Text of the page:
A recent study by Gallup shows that just 30 percent of teachers are “actively engaged” in their jobs. The study also estimates that teachers who aren’t engaged account for 2.3 million missed workdays every year.
Based on a phone survey of 6,711 full-time teachers from across the U.S., Gallup finds that 57 percent of teachers say that they are “not engaged” at work, with an additional 13 percent saying that they are “actively disengaged"—that is, they “act out their unhappiness in ways that undermine what their coworkers accomplish.”
Gallup defines an engaged teacher as one who is “involved with, enthusiastic about, and committed to their work.” By contrast, unengaged teachers are merely satisfied with their jobs and are less likely to look for opportunities for growth or to feel “emotionally connected” to their work.
Teacher engagement also varies significantly by state. In Washington, 35 percent of teachers are engaged, while only 22 percent of Michigan teachers say the same. Washington also has a low rate of disengagement, with just one in 10 teachers reporting feeling actively disengaged.
The more engaged a teacher is, the fewer unhealthy days they report having each year: Engaged teachers average 10.1 days when they feel unable to do their usual activities, while actively disengaged teachers average more than twice that, reporting 20.4 unhealthy days per school year. (Click the chart at left to enlarge.)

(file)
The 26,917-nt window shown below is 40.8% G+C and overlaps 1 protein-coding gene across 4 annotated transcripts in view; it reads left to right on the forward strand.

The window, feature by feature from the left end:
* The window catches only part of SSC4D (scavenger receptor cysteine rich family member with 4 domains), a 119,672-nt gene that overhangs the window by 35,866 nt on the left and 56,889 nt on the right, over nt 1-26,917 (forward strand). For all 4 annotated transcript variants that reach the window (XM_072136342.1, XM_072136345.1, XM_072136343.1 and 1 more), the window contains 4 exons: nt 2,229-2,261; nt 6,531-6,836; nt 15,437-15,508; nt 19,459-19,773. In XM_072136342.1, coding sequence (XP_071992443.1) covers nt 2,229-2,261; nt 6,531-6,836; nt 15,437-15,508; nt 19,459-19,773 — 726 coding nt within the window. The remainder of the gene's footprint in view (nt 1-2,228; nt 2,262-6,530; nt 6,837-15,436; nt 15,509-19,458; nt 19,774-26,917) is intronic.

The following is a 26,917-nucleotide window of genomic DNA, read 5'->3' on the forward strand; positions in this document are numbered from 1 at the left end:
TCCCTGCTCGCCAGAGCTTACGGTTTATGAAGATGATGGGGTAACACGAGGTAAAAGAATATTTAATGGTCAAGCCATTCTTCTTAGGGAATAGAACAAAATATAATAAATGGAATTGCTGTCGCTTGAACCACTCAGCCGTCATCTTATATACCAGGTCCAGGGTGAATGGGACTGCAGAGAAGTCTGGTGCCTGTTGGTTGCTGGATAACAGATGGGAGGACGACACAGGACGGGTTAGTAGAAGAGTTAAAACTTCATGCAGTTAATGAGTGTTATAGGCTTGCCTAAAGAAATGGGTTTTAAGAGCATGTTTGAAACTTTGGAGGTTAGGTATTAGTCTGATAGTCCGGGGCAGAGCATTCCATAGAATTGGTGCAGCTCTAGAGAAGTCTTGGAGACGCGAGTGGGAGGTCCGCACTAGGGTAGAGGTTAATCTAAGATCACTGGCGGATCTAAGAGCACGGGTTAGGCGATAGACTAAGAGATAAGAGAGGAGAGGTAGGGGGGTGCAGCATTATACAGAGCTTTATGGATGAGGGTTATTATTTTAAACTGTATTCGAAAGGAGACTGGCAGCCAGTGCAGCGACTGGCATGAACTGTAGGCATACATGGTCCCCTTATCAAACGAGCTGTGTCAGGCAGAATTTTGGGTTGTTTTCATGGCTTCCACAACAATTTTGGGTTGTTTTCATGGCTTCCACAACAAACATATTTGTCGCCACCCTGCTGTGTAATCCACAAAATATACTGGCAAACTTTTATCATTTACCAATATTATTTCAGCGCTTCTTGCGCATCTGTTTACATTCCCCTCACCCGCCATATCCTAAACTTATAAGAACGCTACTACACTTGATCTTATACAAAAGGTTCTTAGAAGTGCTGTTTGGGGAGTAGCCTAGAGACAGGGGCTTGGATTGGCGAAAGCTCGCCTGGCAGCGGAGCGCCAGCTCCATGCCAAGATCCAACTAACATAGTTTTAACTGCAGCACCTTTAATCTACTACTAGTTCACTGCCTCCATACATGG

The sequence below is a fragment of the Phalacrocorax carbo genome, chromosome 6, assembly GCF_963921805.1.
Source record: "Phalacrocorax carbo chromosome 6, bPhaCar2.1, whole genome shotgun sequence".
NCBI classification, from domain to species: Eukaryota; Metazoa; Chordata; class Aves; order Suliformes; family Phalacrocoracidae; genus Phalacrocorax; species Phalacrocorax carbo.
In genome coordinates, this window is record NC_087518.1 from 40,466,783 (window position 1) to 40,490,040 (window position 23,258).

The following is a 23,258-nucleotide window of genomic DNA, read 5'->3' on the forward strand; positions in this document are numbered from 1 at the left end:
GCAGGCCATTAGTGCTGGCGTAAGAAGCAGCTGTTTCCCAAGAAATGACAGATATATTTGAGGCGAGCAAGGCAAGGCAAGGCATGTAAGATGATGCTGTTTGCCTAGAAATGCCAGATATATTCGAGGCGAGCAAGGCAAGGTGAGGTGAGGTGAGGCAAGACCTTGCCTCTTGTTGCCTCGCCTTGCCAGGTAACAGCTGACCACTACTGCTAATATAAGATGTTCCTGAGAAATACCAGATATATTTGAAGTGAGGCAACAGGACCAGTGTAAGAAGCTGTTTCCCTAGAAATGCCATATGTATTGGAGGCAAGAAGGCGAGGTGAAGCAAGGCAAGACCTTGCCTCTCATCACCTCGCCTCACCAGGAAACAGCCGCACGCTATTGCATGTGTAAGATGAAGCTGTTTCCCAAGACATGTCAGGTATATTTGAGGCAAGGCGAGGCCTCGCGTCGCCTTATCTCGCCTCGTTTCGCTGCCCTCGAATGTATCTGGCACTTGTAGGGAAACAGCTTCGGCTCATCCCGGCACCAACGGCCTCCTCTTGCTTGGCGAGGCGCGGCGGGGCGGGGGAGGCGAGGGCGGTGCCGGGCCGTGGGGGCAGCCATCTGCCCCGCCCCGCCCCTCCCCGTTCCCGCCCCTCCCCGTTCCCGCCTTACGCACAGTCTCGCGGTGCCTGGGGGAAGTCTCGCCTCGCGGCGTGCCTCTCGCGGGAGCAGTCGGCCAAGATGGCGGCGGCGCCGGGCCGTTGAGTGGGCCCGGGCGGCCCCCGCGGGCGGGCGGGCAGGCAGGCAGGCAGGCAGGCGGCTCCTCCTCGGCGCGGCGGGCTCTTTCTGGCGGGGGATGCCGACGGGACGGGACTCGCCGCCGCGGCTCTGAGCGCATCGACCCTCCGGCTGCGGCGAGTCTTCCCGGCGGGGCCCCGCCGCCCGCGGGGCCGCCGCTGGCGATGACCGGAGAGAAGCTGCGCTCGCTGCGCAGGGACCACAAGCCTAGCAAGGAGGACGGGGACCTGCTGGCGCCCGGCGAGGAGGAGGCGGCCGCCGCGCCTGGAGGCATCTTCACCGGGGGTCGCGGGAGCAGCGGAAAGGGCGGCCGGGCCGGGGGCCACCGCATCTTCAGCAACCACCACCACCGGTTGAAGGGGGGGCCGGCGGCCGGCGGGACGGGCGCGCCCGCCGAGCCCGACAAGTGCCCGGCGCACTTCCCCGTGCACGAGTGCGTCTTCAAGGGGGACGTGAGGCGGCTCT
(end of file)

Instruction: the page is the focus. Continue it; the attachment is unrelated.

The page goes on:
Those “unhealthy days” may turn into missed work days. Though teachers who are not engaged report only slightly more unhealthy days—11.3—than their more-engaged peers, their greater share of the workforce means that they account for nearly 782,000 additional missed work days. Gallup estimates that actively disengaged teachers, despite their small numbers, miss more than 1.5 million additional days as a group.
The analysis also suggests that districts may play a role in both engagement and teacher health. A supportive environment can encourage engagement in the classroom while also providing resources for teachers who are unwell.
Gallup reached these totals using data from past surveys of all American workers, which show that 31 percent of unhealthy days translate into missed workdays. It’s not clear whether or not teachers follow the rest of the population where this is concerned. Given that teachers, unlike many other workers, require substitutes when they call in sick, it’s possible that they are less likely to miss work when feeling unwell.
Regardless of exactly how many days teachers miss each year, the study makes it clear that there is a connection between engagement in the classroom and teacher health, though it does not seek to establish causality in its results. Gallup does note that workers in other professions are equally engaged—in fact, past polls have suggested that teachers are more engaged than other workers. However, in a field where personal connections can be critical, it’s worth considering the impact of a system where so many teachers don’t feel connected to their work.
Chart courtesy of Gallup, Inc.
A version of this news article first appeared in the Teaching Now blog.